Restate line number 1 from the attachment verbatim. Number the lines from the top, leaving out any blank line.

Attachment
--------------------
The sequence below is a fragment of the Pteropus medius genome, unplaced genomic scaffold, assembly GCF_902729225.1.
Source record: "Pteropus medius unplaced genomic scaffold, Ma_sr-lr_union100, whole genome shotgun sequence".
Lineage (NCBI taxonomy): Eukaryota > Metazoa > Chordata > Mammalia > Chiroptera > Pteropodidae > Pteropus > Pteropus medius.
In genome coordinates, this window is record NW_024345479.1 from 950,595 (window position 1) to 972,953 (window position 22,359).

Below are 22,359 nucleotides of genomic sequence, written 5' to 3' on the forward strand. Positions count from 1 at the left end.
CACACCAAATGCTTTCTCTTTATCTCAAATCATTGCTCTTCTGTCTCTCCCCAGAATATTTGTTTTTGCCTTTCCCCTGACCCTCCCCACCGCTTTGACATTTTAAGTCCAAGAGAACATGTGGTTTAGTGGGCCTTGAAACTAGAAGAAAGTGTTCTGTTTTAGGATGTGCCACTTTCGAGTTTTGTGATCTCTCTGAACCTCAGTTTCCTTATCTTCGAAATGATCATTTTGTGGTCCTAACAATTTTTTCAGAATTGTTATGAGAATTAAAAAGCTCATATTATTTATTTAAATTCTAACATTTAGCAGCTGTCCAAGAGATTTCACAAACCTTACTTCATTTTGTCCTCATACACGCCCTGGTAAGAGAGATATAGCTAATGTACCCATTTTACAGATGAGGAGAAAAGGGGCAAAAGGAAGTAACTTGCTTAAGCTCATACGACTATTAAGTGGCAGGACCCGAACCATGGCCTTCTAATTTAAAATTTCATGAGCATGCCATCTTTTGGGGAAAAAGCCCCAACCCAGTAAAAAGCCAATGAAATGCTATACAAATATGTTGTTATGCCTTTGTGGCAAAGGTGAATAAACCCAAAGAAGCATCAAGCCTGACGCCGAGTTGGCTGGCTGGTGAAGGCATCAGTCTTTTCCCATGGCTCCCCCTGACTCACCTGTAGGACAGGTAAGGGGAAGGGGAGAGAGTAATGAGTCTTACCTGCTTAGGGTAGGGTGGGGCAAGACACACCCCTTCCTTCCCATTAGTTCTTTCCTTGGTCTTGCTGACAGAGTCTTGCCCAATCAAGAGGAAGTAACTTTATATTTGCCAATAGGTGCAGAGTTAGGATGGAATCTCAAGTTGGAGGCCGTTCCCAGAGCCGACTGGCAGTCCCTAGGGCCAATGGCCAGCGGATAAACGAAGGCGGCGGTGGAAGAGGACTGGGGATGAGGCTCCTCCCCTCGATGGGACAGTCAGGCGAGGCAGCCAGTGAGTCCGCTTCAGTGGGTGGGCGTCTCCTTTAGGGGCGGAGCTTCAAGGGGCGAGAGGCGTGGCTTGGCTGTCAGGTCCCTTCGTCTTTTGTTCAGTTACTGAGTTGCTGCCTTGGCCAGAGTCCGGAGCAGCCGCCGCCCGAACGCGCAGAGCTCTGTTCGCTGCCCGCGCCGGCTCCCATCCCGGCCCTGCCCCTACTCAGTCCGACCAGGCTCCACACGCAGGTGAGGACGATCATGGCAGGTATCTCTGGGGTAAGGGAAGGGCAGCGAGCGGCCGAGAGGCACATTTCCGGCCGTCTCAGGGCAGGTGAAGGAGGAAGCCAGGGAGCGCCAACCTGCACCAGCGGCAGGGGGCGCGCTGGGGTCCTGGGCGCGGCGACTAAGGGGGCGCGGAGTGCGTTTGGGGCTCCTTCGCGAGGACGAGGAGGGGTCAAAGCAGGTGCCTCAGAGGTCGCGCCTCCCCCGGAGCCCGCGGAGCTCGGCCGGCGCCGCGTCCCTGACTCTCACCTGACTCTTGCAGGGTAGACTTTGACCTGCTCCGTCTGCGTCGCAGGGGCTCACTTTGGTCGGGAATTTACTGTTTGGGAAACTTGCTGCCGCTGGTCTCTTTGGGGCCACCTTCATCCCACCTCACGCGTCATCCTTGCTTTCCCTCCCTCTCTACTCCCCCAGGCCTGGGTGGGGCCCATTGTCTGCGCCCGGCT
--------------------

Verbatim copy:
The sequence below is a fragment of the Pteropus medius genome, unplaced genomic scaffold, assembly GCF_902729225.1.